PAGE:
Three former Pittsburgh Pirates players born on this date, plus we have a transaction of note, that involved a future Hall of Fame manager and a special pitching performance.
On this date in 1919, the Pirates traded outfielder Casey Stengel to the Philadelphia Phillies in exchange for utility fielder Possum Whitted. Stengel was not popular in Pittsburgh, his high salary demands and crazy antics didn’t get him on the good side of Pirates owner, Barney Dreyfuss. He was a good player though, hitting .280 with 55 RBIs and 51 walks in his 128 games with the Pirates. Whitted was a 29-year-old in his eighth season in the majors, batting .249 with 32 runs scored and 32 RBIs at the time of the deal. He had played every position in the majors at some point, except catcher and pitcher. Whitted hit .389 in 35 games after the trade, then spent the next two years as a solid regular in the Pirates lineup, before they sold him to Brooklyn during the Spring of 1922. He batted .286 with a .733 OPS and 158 RBIs in 277 games with Pittsburgh. Stengel refused to report to Philadelphia after the deal, demanding a salary raise, which was actually a somewhat common occurrence during his career. He reported to the team in 1920 and hit .294 in 153 games before being dealt to the Giants during the 1921 season. Stengel hit .368 in limited time in 1922, then batted .339 in 79 games the next year.
Matt Morris, pitcher for the 2007-08 Pirates. At one time, Morris was an All-Star pitcher for the Cardinals, winning 22 games in 2001 at 26 years old. However, by the time he reached the Pirates in July of 2007, he was coming off a season in which he posted his highest season ERA (4.98) with the Giants. During the 2007 season with San Francisco, he was 7-7, 4.35 in 21 starts. He also had a low strikeout rate that seemed concerning. In fact, Morris saw a decline in his K/9 rate every season since 2001, slowly dropping from 7.7 per nine, down to 4.8 at the time of the trade that brought him to Pittsburgh. On July 31, 2007, the Pirates gave up outfielder Rajai Davis and a minor league pitcher to acquire Morris. He would make 11 starts for Pittsburgh in 2007 and pitch poorly, going 3-4, 6.10 in 62 innings pitched. The next season turned out to be a disaster. Despite being owed just over $10 M for the season, the Pirates pulled the plug on Morris after five starts. He went 0-4, 9.67 with a 2.15 WHIP. With his release from Pittsburgh, his career was over, finishing with a 121-92 record over 11 seasons. He was a two-time All-Star, who finished third in the 2001 NL Cy Young voting and second in the 1997 NL Rookie of the Year voting.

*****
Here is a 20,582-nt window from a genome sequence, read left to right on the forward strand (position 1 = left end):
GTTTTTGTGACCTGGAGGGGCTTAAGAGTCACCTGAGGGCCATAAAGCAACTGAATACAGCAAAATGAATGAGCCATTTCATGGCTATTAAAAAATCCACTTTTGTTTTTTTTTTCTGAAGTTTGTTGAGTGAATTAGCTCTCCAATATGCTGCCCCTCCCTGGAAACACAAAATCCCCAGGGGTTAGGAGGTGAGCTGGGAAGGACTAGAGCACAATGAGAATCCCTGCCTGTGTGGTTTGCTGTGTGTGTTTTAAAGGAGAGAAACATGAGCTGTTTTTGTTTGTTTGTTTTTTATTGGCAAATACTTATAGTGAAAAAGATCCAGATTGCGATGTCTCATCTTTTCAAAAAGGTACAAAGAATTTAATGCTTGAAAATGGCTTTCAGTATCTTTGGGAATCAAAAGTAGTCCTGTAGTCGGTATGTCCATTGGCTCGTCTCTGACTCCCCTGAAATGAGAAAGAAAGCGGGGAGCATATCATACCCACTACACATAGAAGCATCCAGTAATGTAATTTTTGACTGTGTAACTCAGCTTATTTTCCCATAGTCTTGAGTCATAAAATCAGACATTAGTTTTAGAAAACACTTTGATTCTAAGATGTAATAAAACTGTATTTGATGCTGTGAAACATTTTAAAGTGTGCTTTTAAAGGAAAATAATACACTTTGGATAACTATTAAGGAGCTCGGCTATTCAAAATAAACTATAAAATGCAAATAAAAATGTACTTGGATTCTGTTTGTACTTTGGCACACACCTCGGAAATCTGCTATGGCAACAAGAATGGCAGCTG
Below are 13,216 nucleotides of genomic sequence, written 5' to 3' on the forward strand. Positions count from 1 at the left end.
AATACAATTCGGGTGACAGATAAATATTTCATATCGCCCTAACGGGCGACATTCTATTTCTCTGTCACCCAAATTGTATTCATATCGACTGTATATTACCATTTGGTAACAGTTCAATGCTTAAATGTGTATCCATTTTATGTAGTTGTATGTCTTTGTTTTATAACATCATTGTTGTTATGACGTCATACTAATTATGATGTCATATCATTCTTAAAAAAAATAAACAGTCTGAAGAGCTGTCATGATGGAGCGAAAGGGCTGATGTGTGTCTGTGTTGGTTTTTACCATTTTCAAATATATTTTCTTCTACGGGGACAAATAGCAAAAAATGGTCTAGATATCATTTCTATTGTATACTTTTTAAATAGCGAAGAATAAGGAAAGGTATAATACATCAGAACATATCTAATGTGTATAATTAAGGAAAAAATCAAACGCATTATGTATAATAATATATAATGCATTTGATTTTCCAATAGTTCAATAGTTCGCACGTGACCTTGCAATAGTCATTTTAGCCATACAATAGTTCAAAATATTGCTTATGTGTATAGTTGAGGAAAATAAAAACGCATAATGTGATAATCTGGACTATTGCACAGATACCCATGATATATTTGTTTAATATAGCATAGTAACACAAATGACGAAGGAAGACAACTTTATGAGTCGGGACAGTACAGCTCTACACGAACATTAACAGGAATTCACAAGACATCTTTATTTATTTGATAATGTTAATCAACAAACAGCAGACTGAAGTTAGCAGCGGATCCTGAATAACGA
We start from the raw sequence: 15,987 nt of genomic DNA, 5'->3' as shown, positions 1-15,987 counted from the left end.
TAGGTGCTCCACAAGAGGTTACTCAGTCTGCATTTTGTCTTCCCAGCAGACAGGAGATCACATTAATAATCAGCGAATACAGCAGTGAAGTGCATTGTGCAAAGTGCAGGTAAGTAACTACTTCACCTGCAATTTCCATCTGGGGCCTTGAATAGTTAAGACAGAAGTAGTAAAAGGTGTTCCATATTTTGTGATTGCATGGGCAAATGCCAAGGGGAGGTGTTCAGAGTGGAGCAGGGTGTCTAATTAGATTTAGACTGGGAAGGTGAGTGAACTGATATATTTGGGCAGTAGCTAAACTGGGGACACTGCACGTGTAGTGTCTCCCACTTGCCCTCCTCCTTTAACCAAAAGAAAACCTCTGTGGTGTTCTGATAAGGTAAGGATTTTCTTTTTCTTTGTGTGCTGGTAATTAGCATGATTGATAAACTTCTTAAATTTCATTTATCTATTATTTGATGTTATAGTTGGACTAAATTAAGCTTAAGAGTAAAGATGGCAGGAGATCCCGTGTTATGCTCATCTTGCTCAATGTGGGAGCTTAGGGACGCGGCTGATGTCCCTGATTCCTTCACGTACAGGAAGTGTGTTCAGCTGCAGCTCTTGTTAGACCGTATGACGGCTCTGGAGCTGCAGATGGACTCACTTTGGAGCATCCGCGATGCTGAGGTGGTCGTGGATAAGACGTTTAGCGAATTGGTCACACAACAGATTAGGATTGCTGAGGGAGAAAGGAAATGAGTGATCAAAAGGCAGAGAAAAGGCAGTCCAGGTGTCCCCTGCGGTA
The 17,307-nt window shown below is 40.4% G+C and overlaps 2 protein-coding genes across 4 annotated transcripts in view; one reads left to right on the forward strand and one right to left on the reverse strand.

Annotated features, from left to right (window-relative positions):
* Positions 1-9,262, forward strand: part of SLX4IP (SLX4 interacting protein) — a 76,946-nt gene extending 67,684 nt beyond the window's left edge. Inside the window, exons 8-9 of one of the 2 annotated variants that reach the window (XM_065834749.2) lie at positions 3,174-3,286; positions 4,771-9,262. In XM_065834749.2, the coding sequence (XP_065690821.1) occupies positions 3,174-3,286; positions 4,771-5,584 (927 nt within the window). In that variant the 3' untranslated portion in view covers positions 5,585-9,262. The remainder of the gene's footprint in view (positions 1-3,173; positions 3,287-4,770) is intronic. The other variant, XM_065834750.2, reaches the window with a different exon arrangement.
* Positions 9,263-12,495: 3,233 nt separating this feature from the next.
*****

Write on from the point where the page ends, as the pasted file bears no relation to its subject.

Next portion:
Pat Mahomes, relief pitcher for the 2003 Pirates. He was once a highly rated pitcher in the Twins system, who couldn’t put it together in the majors during his first trial. In 1997, Mahomes went to Japan to pitch two seasons. His Major League record at the time stood at 21-28, 5.88 in 135 games, 51 as a starter. When he returned to the states in 1999, Mahomes signed with the Mets, where he went 8-0, 3.68 in 39 relief appearances. His ERA rose to 5.46 in 2000, then 5.70 in 2001 while with the Rangers. In 2002, he spent part of the year with the Chicago Cubs, posting a 3.86 ERA in 32.2 innings over 16 appearances. He signed with the Pirates as a free agent for the 2003 season, pitching most of the year out of the bullpen with Triple-A Nashville. For the Pirates, he pitched nine times, once as a starter, going 0-1, 4.84 in 22.1 innings. He left via free agency after the season, briefly returning to the Pirates minor league system at the end of 2004, finishing that season with Nashville. Mahomes never returned to the majors after his time with the Pirates in 2003, but he pitched minor league ball until 2009, with his last four years spent mostly in Independent ball. He went 42-39 in the majors, won 139 minor league games, and pitched over 800 games in pro ball during his 22-year career.